Unlike many of his Intelligence Committee colleagues, Burr has eschewed cable television appearances and refrained from visiting the White House and interacting with Trump. Republican Sen. Jim Lankford of Oklahoma, who sits on the intelligence panel and is close to Burr, says Burr started every meeting at the beginning of the probe by asking senators not to talk to the media “until we get additional facts and we put things out together.”
Lankford says it’s possible the final report will split the committee.
“The hardest part is when staff starts going through all of the details and writes the last report,” Lankford says. “And then we start having people say, I won’t say that. That’s the threat.”
For now, Burr says, the committee is preparing to put out two reports by the end of September: one on the Obama administration’s response to Russia’s election interference, and a second on Russia’s election meddling on social media. The committee is also expected to hold a hearing with Facebook COO Sheryl Sandberg and Twitter CEO Jack Dorsey in the first week of September.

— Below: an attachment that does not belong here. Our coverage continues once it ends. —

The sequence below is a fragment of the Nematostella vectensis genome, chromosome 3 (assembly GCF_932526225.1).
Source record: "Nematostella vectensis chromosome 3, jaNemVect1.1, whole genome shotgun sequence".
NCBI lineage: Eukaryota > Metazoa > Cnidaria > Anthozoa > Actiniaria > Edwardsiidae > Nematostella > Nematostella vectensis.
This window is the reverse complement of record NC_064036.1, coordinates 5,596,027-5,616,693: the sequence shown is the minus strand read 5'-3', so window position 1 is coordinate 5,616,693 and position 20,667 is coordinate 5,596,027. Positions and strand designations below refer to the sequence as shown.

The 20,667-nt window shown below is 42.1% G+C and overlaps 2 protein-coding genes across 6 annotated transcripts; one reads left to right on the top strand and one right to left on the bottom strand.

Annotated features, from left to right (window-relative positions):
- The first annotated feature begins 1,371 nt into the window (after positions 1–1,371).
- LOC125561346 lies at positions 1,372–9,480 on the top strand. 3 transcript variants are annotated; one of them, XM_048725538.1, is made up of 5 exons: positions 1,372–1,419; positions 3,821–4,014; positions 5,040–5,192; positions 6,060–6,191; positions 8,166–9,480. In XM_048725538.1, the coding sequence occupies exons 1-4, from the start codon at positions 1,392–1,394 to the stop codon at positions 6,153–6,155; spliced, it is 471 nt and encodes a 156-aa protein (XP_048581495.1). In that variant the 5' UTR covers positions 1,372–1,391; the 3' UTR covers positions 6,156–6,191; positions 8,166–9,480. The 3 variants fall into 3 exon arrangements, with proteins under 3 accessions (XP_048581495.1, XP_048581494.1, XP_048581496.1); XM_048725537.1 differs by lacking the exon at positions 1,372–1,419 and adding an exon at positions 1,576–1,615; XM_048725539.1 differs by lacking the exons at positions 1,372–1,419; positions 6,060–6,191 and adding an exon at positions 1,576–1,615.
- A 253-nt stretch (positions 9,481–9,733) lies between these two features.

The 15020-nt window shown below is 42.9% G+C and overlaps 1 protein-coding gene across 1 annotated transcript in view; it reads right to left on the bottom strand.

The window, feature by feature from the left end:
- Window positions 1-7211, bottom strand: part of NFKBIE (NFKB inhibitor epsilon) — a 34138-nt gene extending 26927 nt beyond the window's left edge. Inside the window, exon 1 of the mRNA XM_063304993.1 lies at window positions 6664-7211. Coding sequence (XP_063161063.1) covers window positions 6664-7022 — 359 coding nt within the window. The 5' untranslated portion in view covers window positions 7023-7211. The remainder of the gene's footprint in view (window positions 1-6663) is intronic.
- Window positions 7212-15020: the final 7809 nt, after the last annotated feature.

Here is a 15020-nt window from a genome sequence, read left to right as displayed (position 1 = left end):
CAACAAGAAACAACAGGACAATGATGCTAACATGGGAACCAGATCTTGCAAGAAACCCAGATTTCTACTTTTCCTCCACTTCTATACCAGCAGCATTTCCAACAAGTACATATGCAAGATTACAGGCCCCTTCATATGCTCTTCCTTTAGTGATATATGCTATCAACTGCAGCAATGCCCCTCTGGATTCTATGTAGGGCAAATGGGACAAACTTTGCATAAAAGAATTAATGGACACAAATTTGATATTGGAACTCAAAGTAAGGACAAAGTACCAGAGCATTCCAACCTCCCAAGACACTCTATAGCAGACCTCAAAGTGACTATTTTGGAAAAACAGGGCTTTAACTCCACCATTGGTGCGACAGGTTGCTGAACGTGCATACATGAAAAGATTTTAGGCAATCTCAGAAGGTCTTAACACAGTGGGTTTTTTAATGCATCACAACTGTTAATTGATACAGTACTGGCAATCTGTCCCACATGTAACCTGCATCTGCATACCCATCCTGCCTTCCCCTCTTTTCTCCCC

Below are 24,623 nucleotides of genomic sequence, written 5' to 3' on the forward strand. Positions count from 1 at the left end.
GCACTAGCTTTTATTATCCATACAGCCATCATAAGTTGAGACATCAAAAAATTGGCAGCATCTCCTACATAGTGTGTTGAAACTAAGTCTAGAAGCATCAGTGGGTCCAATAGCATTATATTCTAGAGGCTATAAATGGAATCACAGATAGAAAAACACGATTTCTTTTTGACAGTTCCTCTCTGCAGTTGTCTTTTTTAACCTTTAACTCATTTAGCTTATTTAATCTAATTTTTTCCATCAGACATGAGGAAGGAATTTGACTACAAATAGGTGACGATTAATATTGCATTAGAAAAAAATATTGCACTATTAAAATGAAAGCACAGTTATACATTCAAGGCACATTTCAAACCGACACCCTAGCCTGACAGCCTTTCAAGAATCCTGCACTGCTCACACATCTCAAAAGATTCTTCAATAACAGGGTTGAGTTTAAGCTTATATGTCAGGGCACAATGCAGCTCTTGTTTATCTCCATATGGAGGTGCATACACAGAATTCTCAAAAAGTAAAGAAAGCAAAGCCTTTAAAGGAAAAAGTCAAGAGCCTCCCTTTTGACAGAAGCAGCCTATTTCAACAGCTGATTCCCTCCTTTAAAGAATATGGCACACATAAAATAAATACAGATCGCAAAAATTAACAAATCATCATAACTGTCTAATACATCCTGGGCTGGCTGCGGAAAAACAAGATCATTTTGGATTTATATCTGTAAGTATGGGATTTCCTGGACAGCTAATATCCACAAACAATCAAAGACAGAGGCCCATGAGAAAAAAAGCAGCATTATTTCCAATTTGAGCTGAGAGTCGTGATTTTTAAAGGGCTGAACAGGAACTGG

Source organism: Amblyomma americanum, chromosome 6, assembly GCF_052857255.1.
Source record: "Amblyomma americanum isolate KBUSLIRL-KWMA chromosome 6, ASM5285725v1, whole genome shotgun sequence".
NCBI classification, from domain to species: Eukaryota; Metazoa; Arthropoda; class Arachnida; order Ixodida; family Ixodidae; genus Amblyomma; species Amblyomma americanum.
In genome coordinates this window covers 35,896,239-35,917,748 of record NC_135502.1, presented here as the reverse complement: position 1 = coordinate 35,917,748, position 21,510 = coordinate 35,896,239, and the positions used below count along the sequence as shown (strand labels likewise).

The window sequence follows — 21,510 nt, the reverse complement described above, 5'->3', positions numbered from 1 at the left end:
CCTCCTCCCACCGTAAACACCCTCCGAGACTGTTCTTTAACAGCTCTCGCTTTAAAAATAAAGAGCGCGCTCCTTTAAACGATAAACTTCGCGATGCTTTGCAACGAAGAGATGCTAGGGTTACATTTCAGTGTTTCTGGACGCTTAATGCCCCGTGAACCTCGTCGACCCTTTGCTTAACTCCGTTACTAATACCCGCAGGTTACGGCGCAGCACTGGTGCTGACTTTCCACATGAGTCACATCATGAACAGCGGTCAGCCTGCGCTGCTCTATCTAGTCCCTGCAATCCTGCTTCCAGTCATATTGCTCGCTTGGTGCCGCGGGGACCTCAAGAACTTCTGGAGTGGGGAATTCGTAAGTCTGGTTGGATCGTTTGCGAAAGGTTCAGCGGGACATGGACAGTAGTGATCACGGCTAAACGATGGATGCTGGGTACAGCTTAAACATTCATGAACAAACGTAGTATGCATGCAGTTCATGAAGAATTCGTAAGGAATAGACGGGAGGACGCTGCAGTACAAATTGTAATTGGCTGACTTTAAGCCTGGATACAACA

Burr says the investigation has yielded information outside the boundaries of the probe that the committee will likely look into for years to come, including the social media manipulation.
“I don’t think any of us when we started understood just how coordinated the disinformation and societal chaos campaign was. I think what probably will be shocking is how early it started — much earlier than the parameters that people have put on the 2016 election,” Burr says, teasing information that will come out in one of the future reports. He wouldn’t give any additional details.